The car, which cost 150,000 cedis was received by the sector minister, Alan Kyeremanten at a short ceremony at the ministry in Accra.
The car, which cost 150,000 cedis was received by the sector minister, Alan Kyeremanten at a short ceremony at the ministry in Accra. According to Alan Kyeremanten, the decision to buy the Kantaka cars was made in a bid to serve as encouragement to others to purchase locally made products.
"By purchasing this vehicle from Kantanka, we are supporting local enterprises and initiatives. Secondly, this is a very practical demonstration and vision of this government of establishing and supporting the private sector to develop strategic anchor industries - one of which is the automotive and vehicle assembling...” he said.
“We are pleased to be part of this initiative because they are developing local skills, developing new technologies, transforming these technologies and using these skills to manufacture vehicles. We are also developing new enterprises that will link to the Kantanka initiative,” he added.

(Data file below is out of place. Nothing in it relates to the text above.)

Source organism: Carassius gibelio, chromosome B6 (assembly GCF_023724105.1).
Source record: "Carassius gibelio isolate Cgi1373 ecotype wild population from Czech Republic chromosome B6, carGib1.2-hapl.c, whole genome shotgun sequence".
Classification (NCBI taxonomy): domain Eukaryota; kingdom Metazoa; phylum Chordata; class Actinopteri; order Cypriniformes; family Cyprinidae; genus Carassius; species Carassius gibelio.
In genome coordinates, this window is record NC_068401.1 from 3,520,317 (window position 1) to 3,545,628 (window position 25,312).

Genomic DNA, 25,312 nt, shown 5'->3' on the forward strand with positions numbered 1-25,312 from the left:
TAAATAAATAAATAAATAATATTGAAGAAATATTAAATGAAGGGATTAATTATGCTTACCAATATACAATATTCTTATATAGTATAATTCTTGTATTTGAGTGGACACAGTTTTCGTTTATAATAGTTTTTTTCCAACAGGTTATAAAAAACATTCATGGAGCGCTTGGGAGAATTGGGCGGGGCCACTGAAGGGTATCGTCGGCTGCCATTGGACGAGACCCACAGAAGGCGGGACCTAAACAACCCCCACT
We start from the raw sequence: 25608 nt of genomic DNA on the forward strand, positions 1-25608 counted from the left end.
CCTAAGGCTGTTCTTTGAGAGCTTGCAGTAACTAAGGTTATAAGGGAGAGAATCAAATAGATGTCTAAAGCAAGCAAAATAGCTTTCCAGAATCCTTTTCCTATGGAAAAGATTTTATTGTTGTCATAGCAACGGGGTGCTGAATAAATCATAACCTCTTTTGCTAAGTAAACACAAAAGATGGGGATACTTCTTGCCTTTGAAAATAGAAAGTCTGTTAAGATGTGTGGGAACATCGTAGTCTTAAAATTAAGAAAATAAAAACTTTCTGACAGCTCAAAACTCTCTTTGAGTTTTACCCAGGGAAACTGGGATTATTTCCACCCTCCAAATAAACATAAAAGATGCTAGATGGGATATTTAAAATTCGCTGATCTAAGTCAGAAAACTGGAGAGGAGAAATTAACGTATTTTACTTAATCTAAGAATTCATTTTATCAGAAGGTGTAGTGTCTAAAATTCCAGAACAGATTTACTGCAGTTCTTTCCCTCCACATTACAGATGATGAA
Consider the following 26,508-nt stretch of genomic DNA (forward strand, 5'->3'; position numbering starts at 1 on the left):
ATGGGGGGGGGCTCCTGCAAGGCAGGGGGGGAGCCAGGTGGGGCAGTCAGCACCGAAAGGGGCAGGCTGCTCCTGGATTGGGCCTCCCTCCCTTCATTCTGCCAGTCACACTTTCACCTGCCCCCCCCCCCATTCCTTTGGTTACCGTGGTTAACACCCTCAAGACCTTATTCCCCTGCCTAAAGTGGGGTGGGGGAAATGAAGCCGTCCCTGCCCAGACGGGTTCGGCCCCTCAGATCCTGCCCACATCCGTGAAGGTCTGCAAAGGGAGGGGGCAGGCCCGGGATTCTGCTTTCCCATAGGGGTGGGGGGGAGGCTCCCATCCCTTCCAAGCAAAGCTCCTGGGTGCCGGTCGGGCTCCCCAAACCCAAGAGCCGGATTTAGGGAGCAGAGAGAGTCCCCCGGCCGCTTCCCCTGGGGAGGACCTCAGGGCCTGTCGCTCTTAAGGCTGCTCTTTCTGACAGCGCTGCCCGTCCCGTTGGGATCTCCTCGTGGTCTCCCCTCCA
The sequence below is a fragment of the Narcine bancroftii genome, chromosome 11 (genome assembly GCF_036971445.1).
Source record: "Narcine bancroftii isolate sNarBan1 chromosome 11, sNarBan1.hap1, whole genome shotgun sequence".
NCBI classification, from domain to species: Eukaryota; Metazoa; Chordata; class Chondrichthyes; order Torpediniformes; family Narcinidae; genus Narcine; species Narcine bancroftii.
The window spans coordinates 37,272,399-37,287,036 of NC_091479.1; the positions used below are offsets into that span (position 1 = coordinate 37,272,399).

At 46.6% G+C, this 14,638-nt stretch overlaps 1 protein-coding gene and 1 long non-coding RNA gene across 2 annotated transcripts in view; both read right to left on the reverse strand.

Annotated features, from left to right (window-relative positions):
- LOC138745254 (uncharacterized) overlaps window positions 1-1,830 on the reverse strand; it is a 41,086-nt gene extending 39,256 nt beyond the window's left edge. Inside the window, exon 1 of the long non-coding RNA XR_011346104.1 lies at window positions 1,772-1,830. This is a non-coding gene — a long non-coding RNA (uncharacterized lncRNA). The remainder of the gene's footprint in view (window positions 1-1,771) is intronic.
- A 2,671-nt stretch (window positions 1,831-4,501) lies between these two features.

Although the government has imposed a ban on the purchase of cars by state institutions, the decision by the ministry is not likely to court controversy with many wondering rather why it took so long for the ministry to purchase the vehicle. Many Ghanaians who have expressed interest in buying the locally made cars says the price is a huge deterrent